At the very least, the state of Utah must ensure that existing polling places are accessible to would-be voters.
Beyond that, the state and local county clerks must take greater steps to enable Utahns with an array of disabilities to cast their votes in secret.
This will be an expensive undertaking, but technology, innovation and some policy change could go a long way to improve present conditions for voters with disabilities.
First, the state and counties need to get beyond the notion of a traditional polling place. In the last general election, a limited number of Utahns cast their ballots over the Internet. This technology opens up a host of possibilities to people who cannot physically travel to voting precincts.
If a household isn't wired, is it possible to create a mobile polling van, also equipped with like technology, that could travel to people's homes? Surely some enterprising computer science majors at one of Utah's colleges or universities could develop programs to accommodate people with a wide range of disabilities.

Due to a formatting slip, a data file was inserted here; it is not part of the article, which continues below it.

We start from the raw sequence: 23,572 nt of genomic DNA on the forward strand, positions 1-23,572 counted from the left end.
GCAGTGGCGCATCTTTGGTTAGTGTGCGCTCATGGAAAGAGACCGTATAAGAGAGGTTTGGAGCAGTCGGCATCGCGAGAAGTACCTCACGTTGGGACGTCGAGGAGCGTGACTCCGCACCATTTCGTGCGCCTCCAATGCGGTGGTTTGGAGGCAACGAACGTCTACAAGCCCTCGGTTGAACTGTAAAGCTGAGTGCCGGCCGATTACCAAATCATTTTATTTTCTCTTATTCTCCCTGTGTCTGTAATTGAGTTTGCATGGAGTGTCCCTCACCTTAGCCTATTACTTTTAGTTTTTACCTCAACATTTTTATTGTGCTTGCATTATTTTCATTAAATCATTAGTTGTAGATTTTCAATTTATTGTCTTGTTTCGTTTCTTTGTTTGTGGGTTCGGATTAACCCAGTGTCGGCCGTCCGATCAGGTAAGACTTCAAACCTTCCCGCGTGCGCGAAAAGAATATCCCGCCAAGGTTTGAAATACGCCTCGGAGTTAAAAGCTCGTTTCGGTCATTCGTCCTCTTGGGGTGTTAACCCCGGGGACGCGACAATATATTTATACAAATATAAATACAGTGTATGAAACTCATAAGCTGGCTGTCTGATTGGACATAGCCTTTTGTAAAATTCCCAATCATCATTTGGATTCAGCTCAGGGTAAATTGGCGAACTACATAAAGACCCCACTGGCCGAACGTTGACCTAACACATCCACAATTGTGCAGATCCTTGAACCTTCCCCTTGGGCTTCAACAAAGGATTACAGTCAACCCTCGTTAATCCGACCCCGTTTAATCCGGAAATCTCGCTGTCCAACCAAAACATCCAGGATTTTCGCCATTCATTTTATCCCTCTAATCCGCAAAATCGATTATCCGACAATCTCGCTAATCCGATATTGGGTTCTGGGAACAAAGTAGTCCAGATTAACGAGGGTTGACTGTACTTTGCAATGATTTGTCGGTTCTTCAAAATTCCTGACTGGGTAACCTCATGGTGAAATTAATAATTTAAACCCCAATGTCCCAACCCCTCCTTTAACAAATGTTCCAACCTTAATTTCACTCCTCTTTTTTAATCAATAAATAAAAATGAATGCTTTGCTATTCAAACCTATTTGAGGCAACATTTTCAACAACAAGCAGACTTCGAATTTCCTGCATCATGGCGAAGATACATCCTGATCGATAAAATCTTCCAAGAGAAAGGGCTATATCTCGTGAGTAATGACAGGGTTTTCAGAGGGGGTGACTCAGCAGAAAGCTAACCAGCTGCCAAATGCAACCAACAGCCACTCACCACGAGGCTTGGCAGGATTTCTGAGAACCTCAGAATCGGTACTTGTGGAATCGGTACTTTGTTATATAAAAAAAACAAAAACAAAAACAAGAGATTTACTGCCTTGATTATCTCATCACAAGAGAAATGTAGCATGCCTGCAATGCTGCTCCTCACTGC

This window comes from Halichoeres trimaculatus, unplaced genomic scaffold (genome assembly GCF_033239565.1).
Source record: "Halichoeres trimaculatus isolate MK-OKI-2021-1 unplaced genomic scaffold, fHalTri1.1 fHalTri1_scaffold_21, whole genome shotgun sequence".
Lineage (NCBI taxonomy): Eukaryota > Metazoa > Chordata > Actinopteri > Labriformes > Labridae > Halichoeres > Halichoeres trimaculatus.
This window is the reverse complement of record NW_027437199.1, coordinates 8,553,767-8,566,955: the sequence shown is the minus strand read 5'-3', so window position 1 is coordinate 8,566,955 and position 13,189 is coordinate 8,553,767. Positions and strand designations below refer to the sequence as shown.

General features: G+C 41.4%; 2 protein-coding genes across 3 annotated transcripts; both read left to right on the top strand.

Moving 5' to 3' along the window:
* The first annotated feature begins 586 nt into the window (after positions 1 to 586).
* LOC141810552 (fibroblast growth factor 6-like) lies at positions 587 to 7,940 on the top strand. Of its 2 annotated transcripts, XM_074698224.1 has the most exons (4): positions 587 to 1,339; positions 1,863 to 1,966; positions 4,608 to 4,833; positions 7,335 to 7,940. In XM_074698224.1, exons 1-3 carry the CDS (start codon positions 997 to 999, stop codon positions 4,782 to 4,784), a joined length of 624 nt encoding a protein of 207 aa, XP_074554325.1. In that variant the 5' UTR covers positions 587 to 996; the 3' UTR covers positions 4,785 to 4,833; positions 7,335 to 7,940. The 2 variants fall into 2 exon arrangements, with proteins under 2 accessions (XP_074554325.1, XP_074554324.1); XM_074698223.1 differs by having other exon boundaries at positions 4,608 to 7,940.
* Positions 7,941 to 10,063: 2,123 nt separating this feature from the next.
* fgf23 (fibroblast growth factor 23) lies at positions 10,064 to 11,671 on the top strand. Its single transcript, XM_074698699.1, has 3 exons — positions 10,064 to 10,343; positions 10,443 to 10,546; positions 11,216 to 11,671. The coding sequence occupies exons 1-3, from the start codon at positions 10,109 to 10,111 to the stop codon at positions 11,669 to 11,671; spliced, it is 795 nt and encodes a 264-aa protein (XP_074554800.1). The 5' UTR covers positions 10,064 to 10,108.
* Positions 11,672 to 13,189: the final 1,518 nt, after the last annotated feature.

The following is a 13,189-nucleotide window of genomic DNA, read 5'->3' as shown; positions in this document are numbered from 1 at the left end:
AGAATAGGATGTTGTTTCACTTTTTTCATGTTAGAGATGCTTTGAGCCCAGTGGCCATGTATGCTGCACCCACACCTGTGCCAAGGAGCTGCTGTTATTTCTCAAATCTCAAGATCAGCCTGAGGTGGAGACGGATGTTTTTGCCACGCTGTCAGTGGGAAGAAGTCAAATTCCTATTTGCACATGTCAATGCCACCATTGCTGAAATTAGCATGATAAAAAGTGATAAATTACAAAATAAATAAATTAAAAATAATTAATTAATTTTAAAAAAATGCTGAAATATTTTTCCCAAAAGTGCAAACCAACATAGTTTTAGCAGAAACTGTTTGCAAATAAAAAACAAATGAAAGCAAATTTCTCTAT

Some states have developed Braille ballots, and still others have launched call-in centers where volunteers read the ballot to the voter. Seemingly, a sophisticated voice-mail system could be programmed to enable users to vote without need for human intervention during the process.
Meanwhile, some states are expanding vote-by-mail, also eliminating the need for any voter to go to a polling place.
It's not enough to wring ones hands, acknowledge a problem and simply say it's just too expensive to tackle or that the state simply cannot accommodate every disability.
For more than a decade, private businesses have been asked to comply with the Americans with Disabilities Act. Many have remodeled their storefronts, restrooms and made other accommodations to comply with the law and better serve customers with disabilities. While many grudgingly complied, the physical changes to their businesses have had other dividends, such as making businesses more accessible to parents with strollers and customers and employees who suffer temporary injuries.
For governments not to make as great an effort when it comes to a right as important as casting a vote in secret would be a great injustice. We applaud the attention that has been brought to this issue by virtue of the recent assessment of Utah's elections office and procedures called for under recent legislation.
We trust government officials will be mindful of the precious right to vote as they weigh the costs of improvements to Utah's election system.